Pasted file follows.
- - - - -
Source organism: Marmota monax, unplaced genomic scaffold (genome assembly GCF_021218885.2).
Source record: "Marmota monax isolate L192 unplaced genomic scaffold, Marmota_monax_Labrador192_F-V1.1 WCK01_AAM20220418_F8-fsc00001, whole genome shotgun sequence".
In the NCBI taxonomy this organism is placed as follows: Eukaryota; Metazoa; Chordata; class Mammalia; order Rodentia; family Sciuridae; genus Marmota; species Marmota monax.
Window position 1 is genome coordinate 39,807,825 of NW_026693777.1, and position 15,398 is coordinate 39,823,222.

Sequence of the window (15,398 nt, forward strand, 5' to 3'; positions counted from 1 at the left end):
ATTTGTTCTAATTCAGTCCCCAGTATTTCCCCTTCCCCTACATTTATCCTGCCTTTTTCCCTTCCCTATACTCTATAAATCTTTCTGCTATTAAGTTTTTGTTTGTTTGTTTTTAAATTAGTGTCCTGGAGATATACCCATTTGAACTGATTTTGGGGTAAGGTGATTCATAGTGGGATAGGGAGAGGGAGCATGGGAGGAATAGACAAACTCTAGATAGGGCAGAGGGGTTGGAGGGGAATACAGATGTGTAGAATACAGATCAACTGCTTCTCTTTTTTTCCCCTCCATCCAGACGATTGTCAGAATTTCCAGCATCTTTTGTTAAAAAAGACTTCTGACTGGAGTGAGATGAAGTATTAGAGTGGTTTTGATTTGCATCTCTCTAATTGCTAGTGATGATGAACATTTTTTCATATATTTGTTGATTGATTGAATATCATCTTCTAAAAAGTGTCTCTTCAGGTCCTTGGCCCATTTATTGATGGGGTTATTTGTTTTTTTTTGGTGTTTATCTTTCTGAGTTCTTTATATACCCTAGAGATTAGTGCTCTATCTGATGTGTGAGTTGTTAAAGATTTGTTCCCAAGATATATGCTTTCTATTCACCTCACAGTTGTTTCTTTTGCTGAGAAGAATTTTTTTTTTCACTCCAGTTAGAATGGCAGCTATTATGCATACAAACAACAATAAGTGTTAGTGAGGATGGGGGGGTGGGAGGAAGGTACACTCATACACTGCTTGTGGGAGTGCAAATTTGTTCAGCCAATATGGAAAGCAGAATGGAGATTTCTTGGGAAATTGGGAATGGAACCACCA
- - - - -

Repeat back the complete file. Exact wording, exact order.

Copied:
Source organism: Marmota monax, unplaced genomic scaffold (genome assembly GCF_021218885.2).
Source record: "Marmota monax isolate L192 unplaced genomic scaffold, Marmota_monax_Labrador192_F-V1.1 WCK01_AAM20220418_F8-fsc00001, whole genome shotgun sequence".
In the NCBI taxonomy this organism is placed as follows: Eukaryota; Metazoa; Chordata; class Mammalia; order Rodentia; family Sciuridae; genus Marmota; species Marmota monax.
Window position 1 is genome coordinate 39,807,825 of NW_026693777.1, and position 15,398 is coordinate 39,823,222.

Sequence of the window (15,398 nt, forward strand, 5' to 3'; positions counted from 1 at the left end):
ATTTGTTCTAATTCAGTCCCCAGTATTTCCCCTTCCCCTACATTTATCCTGCCTTTTTCCCTTCCCTATACTCTATAAATCTTTCTGCTATTAAGTTTTTGTTTGTTTGTTTTTAAATTAGTGTCCTGGAGATATACCCATTTGAACTGATTTTGGGGTAAGGTGATTCATAGTGGGATAGGGAGAGGGAGCATGGGAGGAATAGACAAACTCTAGATAGGGCAGAGGGGTTGGAGGGGAATACAGATGTGTAGAATACAGATCAACTGCTTCTCTTTTTTTCCCCTCCATCCAGACGATTGTCAGAATTTCCAGCATCTTTTGTTAAAAAAGACTTCTGACTGGAGTGAGATGAAGTATTAGAGTGGTTTTGATTTGCATCTCTCTAATTGCTAGTGATGATGAACATTTTTTCATATATTTGTTGATTGATTGAATATCATCTTCTAAAAAGTGTCTCTTCAGGTCCTTGGCCCATTTATTGATGGGGTTATTTGTTTTTTTTTGGTGTTTATCTTTCTGAGTTCTTTATATACCCTAGAGATTAGTGCTCTATCTGATGTGTGAGTTGTTAAAGATTTGTTCCCAAGATATATGCTTTCTATTCACCTCACAGTTGTTTCTTTTGCTGAGAAGAATTTTTTTTTTCACTCCAGTTAGAATGGCAGCTATTATGCATACAAACAACAATAAGTGTTAGTGAGGATGGGGGGGTGGGAGGAAGGTACACTCATACACTGCTTGTGGGAGTGCAAATTTGTTCAGCCAATATGGAAAGCAGAATGGAGATTTCTTGGGAAATTGGGAATGGAACCACCA